Who, what, why and where: 10 Wordsmithy Q&As

1. Where is The Wordsmithy? I work from my home office in Twyford, between Reading and Maidenhead, Berkshire.

2. Have you always been there?
No. I founded the business in 2003 from my then home in Central Reading. I’m originally from Cheshire but I’ve also lived and worked in London, Manchester, Leeds and Stoke-on-Trent.

3. Why is it called The Wordsmithy?
I wanted a short business name that conveyed the practical, hardworking nature of copy, rather than the airy-fairy creative side. A smithy is where a blacksmith forges metal with a hammer, anvil and furnace. His or her craft demands vision, skill, accuracy, stamina and patience and the outputs are are essential, practical items like horseshoes or gates. They may be aesthetically beautiful but they are primarily functional and well made. I am passionate about the idea of making words work to achieve specific goals.

Words are not just ornamental. They’re strong, tangible and powerful. They act on people to stimulate behaviour and change feelings and perceptions – your choice of words really does matter.

4. How many staff are there?
Just me. I’m owner, manager, administrator, finance, sales, marketing, technology, operations and dogsbody. I have several terrific associates I call on if a project demands more resources (hello Fiona Henry and Patrick Moore!) but I’m the only person on the payroll here.

5. What are The Wordsmithy’s specialist sectors?
I don’t have any. I actively seek to work in as many sectors and industries as possible, because I think it keeps my approach fresh and I can bring good practice and innovation from one area to another. On a personal level, I love the diversity and variety of my work.

6. How many clients does The Wordsmithy have?
From 2003 to today, I have carried out billable work for exactly 101 client businesses! Usually I have projects on the go for five or six different clients at any one time.

7. Who is your biggest client?
In terms of their organisation size, it would be IBM, followed by DHL, Vodafone and Sainsbury’s. In terms of the amount of work I’ve done for them, Vodafone utilised about 75% of my time for two or three years. They used me to write the standard copy for customer service letters – as you can imagine, many were needed! These days I believe they use a much larger agency to do this job. It was great while it lasted!

8. Which is better, business or consumer?
At the moment I have a lot of business to business clients – I enjoy the intellectual challenge of getting to grips with their subject matter though it’s sometimes a bit dry and technical. For marketing briefs, clearly it’s my job to make it impactful and interesting! I feel I learn a lot writing for B2B and I particularly like keeping up to date with ever-evolving digital topics.

I do love it when a consumer brief drops into my inbox. I’ve written packaging copy for consumer brands that I now see in the supermarket, which still gives me a little thrill! Ad, online and on-pack consumer copy is often short, which can make it harder to be original and clear. So a few good words can take a very long time and a lot of effort to craft.

9. What’s the best project you’ve ever worked on?
I used to write for the Sainsbury’s colleague magazine and I loved going to stores and events to interview employees. Everyone had a fascinating story. I also met TV presenter Nick Knowles, paralympian Ellie Simmonds, footballer Daniel Sturridge and actor/chef Lisa Faulkner.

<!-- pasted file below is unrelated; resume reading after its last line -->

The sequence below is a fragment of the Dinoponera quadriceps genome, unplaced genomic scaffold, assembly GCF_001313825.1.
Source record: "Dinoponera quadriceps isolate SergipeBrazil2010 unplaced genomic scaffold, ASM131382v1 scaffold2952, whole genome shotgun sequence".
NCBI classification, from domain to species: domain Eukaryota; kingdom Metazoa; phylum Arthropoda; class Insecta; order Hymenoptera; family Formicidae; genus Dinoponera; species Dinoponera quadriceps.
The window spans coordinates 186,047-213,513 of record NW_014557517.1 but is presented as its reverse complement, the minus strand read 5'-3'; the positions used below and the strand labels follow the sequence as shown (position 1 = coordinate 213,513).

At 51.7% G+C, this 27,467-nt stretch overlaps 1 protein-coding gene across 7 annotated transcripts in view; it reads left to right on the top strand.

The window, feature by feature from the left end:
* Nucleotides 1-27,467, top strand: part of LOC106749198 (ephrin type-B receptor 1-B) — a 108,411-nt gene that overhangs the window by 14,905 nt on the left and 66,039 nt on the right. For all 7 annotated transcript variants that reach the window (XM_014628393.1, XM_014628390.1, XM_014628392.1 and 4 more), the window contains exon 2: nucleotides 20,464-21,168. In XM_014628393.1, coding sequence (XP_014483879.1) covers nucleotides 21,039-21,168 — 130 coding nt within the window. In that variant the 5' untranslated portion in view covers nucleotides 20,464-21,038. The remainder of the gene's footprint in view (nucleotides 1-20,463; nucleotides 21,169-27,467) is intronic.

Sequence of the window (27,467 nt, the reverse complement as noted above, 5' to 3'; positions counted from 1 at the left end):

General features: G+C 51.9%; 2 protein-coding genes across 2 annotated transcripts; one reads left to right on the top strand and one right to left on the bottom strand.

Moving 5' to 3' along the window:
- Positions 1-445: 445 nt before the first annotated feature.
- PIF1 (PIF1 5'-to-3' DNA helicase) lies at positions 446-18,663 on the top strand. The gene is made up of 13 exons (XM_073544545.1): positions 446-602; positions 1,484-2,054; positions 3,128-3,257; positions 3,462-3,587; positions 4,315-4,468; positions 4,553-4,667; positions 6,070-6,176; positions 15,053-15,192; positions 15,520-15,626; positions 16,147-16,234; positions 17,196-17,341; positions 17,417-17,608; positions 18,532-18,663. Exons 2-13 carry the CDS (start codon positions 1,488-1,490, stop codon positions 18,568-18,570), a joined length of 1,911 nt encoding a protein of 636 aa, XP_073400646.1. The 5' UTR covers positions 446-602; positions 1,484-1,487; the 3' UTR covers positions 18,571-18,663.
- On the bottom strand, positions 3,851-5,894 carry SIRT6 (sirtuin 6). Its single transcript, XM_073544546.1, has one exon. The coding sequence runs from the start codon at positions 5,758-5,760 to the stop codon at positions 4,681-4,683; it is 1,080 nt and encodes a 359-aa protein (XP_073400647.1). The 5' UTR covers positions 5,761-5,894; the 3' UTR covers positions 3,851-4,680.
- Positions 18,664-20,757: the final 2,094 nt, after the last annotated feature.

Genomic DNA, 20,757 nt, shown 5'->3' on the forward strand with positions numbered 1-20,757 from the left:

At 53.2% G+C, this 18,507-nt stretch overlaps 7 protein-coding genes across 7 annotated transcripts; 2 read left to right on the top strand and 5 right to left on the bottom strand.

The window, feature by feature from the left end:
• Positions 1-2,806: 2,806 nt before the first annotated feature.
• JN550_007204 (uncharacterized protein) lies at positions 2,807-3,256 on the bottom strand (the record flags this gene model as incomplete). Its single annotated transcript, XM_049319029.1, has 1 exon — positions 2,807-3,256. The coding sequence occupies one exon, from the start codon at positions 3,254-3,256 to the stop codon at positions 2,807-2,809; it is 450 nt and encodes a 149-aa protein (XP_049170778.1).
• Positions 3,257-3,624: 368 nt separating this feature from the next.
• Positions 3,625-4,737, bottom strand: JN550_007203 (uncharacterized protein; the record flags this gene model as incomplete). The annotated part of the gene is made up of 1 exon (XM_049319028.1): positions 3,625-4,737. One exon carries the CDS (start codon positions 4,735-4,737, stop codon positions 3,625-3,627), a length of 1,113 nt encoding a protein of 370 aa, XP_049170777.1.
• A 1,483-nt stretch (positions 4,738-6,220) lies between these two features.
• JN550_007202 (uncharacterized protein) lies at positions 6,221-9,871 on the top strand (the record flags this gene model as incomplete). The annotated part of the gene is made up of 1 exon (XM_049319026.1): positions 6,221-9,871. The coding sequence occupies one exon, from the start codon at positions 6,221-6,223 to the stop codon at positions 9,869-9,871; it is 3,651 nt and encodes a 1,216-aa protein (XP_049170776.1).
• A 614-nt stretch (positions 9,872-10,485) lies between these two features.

10. What’s the most unusual writing brief you’ve accepted?
I think my lovely client Kitty French won’t mind me naming her. She writes erotic fiction and I have edited five of her published novels and novellas. Fiction editing is a fascinating, time-consuming and absorbing job – this subject matter throws up plenty of diverting challenges, like keeping the vocabulary varied and making sure descriptions of what people get up to are feasible. Kitty and I have had amusing exchanges about whether or not hands or legs could reach that far or bend that way!

The story of The Wordsmithy… once upon a time in 2003

Charlie Hobson

2018 is a milestone year for me.

It’s 15 years since The Wordsmithy was born – the company name registered, the website set up, the email account created. Open for business! I sat at my desk in Reading in 2003, chewing the end of my pencil and watching tumbleweed blow through my inbox. Would it ever be a viable business, capable of supporting me financially and providing the job satisfaction I craved?

And here it is today, bucking the trend of 53.7% of UK businesses that don’t make it beyond three years, according to the FT last autumn. A misleading statistic perhaps, since many businesses are registered but never even get to the point of operating. But still. 15 years feels substantial. The Wordsmithy is my longest employment ever – something to do with the very understanding boss perhaps?!

I’m proud of the work I’ve done since then and deeply appreciative of the client and peer relationships that have blossomed on the way. Thank you all for being part of my journey.

This year I’ve decided to take a different direction with this blog, which has tended to stick to technical and practical writing topics. It struck me recently, when I received a marketing email from a friend and fellow entrepreneur (fabulous photographer Asya, if you’re interested – highly recommended for business portraiture amongst much else), how engaging and interesting I found her personal reflections on her work and the genesis of her business. So I’m going to give it a try this year.

While – wonderfully – I have some clients who’ve been with me since 2003, I’ve connected with many of you in later years, so you may not know how The Wordsmithy came to exist and how I came to a career in writing. If you’re interested, I hope to enlighten you!

Happy new year!

 

Email subject lines: a copywriting conundrum

Five or six of the hardest words